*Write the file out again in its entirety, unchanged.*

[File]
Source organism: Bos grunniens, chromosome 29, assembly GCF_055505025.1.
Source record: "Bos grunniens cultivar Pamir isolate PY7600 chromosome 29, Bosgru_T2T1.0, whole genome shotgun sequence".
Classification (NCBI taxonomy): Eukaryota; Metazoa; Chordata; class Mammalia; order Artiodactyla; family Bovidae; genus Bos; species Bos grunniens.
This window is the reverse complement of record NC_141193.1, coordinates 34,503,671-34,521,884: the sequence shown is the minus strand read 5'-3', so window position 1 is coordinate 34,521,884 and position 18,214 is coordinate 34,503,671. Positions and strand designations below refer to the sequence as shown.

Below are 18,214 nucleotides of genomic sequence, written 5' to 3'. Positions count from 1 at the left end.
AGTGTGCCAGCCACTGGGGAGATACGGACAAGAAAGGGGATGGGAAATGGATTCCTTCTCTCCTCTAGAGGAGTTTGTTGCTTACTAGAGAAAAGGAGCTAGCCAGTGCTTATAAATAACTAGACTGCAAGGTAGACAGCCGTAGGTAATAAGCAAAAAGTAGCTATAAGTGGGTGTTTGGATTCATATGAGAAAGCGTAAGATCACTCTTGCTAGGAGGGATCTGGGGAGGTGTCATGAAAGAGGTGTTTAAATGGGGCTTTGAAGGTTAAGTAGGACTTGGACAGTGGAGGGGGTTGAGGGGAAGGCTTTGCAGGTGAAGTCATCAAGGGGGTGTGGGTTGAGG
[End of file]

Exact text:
Source organism: Bos grunniens, chromosome 29, assembly GCF_055505025.1.
Source record: "Bos grunniens cultivar Pamir isolate PY7600 chromosome 29, Bosgru_T2T1.0, whole genome shotgun sequence".
Classification (NCBI taxonomy): Eukaryota; Metazoa; Chordata; class Mammalia; order Artiodactyla; family Bovidae; genus Bos; species Bos grunniens.
This window is the reverse complement of record NC_141193.1, coordinates 34,503,671-34,521,884: the sequence shown is the minus strand read 5'-3', so window position 1 is coordinate 34,521,884 and position 18,214 is coordinate 34,503,671. Positions and strand designations below refer to the sequence as shown.

Below are 18,214 nucleotides of genomic sequence, written 5' to 3'. Positions count from 1 at the left end.
AGTGTGCCAGCCACTGGGGAGATACGGACAAGAAAGGGGATGGGAAATGGATTCCTTCTCTCCTCTAGAGGAGTTTGTTGCTTACTAGAGAAAAGGAGCTAGCCAGTGCTTATAAATAACTAGACTGCAAGGTAGACAGCCGTAGGTAATAAGCAAAAAGTAGCTATAAGTGGGTGTTTGGATTCATATGAGAAAGCGTAAGATCACTCTTGCTAGGAGGGATCTGGGGAGGTGTCATGAAAGAGGTGTTTAAATGGGGCTTTGAAGGTTAAGTAGGACTTGGACAGTGGAGGGGGTTGAGGGGAAGGCTTTGCAGGTGAAGTCATCAAGGGGGTGTGGGTTGAGG